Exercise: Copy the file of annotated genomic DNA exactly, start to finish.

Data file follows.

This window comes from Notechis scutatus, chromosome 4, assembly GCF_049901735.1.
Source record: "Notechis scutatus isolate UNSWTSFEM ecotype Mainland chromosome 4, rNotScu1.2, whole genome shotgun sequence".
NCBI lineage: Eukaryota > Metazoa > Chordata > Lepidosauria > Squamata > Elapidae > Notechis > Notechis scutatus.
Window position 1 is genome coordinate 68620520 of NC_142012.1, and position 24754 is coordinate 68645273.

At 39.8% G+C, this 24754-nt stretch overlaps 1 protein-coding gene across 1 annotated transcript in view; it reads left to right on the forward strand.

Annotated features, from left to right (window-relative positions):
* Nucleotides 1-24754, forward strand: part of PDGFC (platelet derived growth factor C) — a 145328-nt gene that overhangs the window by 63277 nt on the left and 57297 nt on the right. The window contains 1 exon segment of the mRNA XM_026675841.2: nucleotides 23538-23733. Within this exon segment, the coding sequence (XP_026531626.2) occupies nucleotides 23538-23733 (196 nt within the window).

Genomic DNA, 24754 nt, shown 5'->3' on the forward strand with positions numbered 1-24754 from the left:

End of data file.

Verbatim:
This window comes from Notechis scutatus, chromosome 4, assembly GCF_049901735.1.
Source record: "Notechis scutatus isolate UNSWTSFEM ecotype Mainland chromosome 4, rNotScu1.2, whole genome shotgun sequence".
NCBI lineage: Eukaryota > Metazoa > Chordata > Lepidosauria > Squamata > Elapidae > Notechis > Notechis scutatus.
Window position 1 is genome coordinate 68620520 of NC_142012.1, and position 24754 is coordinate 68645273.

At 39.8% G+C, this 24754-nt stretch overlaps 1 protein-coding gene across 1 annotated transcript in view; it reads left to right on the forward strand.

Annotated features, from left to right (window-relative positions):
* Nucleotides 1-24754, forward strand: part of PDGFC (platelet derived growth factor C) — a 145328-nt gene that overhangs the window by 63277 nt on the left and 57297 nt on the right. The window contains 1 exon segment of the mRNA XM_026675841.2: nucleotides 23538-23733. Within this exon segment, the coding sequence (XP_026531626.2) occupies nucleotides 23538-23733 (196 nt within the window).

Genomic DNA, 24754 nt, shown 5'->3' on the forward strand with positions numbered 1-24754 from the left: